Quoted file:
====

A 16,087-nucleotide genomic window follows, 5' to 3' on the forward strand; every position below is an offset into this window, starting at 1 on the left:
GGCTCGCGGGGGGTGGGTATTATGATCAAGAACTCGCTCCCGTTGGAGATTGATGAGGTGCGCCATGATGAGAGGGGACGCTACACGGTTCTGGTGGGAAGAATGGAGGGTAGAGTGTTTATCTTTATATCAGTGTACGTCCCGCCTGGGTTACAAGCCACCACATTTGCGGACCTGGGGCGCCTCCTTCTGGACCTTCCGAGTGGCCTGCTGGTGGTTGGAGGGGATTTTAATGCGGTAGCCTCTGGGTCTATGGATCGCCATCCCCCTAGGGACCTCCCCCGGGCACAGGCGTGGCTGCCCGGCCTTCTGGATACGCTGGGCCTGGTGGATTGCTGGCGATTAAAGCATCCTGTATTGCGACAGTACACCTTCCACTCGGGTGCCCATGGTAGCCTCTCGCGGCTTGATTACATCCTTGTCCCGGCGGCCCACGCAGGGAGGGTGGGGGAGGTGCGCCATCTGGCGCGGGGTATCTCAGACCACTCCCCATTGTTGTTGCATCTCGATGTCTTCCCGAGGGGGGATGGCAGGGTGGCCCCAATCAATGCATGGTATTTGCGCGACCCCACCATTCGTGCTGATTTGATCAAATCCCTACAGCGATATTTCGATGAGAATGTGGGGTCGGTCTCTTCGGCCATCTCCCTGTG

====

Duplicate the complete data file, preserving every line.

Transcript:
A 16,087-nucleotide genomic window follows, 5' to 3' on the forward strand; every position below is an offset into this window, starting at 1 on the left:
GGCTCGCGGGGGGTGGGTATTATGATCAAGAACTCGCTCCCGTTGGAGATTGATGAGGTGCGCCATGATGAGAGGGGACGCTACACGGTTCTGGTGGGAAGAATGGAGGGTAGAGTGTTTATCTTTATATCAGTGTACGTCCCGCCTGGGTTACAAGCCACCACATTTGCGGACCTGGGGCGCCTCCTTCTGGACCTTCCGAGTGGCCTGCTGGTGGTTGGAGGGGATTTTAATGCGGTAGCCTCTGGGTCTATGGATCGCCATCCCCCTAGGGACCTCCCCCGGGCACAGGCGTGGCTGCCCGGCCTTCTGGATACGCTGGGCCTGGTGGATTGCTGGCGATTAAAGCATCCTGTATTGCGACAGTACACCTTCCACTCGGGTGCCCATGGTAGCCTCTCGCGGCTTGATTACATCCTTGTCCCGGCGGCCCACGCAGGGAGGGTGGGGGAGGTGCGCCATCTGGCGCGGGGTATCTCAGACCACTCCCCATTGTTGTTGCATCTCGATGTCTTCCCGAGGGGGGATGGCAGGGTGGCCCCAATCAATGCATGGTATTTGCGCGACCCCACCATTCGTGCTGATTTGATCAAATCCCTACAGCGATATTTCGATGAGAATGTGGGGTCGGTCTCTTCGGCCATCTCCCTGTG